"The Philosophy of Right" is Hegel's most mature statement of his legal, moral, social and political philosophy. It begins with a discussion of the concept of the free will and argues that the free will can only realize itself in the complicated social context of property rights and relations, contracts, moral commitments, family life, the economy, the legal system, and the polity. A person is not truly free, in other words, unless he is a participant in all of these different aspects of the life of the state. "The Philosophy of Law" is an essay in which Hegel explains the fundamentals of legal philosophy. Hegel's philosophy of law is best understood as a natural law theory.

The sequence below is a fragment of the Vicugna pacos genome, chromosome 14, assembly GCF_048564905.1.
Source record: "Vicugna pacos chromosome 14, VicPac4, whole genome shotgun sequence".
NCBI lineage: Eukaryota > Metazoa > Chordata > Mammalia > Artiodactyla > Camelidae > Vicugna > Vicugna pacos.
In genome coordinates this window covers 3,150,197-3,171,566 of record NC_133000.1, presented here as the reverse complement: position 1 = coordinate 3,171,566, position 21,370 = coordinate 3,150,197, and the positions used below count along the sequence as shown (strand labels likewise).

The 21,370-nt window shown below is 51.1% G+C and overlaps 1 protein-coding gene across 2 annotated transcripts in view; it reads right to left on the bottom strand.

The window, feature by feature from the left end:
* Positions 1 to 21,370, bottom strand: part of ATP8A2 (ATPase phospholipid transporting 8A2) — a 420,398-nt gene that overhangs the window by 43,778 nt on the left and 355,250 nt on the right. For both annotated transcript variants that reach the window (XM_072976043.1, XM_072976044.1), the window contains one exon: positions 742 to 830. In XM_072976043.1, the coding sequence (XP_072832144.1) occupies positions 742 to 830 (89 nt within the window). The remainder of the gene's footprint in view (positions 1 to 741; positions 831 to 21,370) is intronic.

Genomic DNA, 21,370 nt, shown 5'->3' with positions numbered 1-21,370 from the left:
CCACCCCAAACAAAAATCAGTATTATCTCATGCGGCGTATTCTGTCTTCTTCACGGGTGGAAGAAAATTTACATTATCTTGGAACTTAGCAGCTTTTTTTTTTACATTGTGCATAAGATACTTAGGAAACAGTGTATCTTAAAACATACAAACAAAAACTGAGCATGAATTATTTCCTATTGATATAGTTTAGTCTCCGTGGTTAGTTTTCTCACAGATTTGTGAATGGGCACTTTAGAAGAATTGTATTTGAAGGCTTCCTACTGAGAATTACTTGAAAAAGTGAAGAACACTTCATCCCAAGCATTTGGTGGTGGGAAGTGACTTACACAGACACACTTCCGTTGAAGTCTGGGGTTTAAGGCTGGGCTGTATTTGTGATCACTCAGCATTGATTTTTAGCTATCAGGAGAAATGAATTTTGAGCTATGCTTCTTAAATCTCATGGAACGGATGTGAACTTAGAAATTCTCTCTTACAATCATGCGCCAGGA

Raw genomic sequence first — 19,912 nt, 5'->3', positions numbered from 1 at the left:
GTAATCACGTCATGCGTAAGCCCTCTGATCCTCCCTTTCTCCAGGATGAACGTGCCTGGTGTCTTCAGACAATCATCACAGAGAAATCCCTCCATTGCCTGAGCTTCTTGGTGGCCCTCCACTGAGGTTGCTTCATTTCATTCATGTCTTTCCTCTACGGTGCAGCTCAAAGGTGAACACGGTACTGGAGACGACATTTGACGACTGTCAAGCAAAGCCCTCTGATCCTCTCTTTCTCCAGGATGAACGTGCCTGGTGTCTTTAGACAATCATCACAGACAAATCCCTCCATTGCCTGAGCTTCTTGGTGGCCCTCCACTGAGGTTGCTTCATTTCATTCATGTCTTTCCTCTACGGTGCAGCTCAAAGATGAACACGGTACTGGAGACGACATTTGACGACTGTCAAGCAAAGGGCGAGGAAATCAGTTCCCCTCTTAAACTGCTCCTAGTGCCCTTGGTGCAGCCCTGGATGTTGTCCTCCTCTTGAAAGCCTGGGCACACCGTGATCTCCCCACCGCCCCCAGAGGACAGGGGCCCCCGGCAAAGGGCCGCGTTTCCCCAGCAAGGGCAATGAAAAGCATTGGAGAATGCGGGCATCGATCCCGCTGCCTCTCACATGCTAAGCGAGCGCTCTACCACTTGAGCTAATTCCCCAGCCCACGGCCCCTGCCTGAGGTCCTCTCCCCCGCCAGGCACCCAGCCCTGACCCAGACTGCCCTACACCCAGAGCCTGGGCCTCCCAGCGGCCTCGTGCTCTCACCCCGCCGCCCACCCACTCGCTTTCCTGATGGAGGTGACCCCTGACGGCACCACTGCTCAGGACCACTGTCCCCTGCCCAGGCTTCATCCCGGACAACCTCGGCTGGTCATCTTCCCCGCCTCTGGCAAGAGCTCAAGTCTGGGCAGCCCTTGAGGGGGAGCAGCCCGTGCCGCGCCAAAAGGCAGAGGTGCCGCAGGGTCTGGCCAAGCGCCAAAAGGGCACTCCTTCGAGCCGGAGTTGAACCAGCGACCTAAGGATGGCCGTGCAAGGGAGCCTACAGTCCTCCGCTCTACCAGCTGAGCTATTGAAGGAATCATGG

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About the Author
Georg Wilhelm Friedrich Hegel (1770 – 1831) was a German philosopher and an important figure of German idealism. Hegel has influenced many thinkers and writers whose own positions vary widely. "All the great philosophical ideas of the 19th century—the philosophies of Marx and Nietzsche, phenomenology, German existentialism, and psychoanalysis—had their beginnings in Hegel."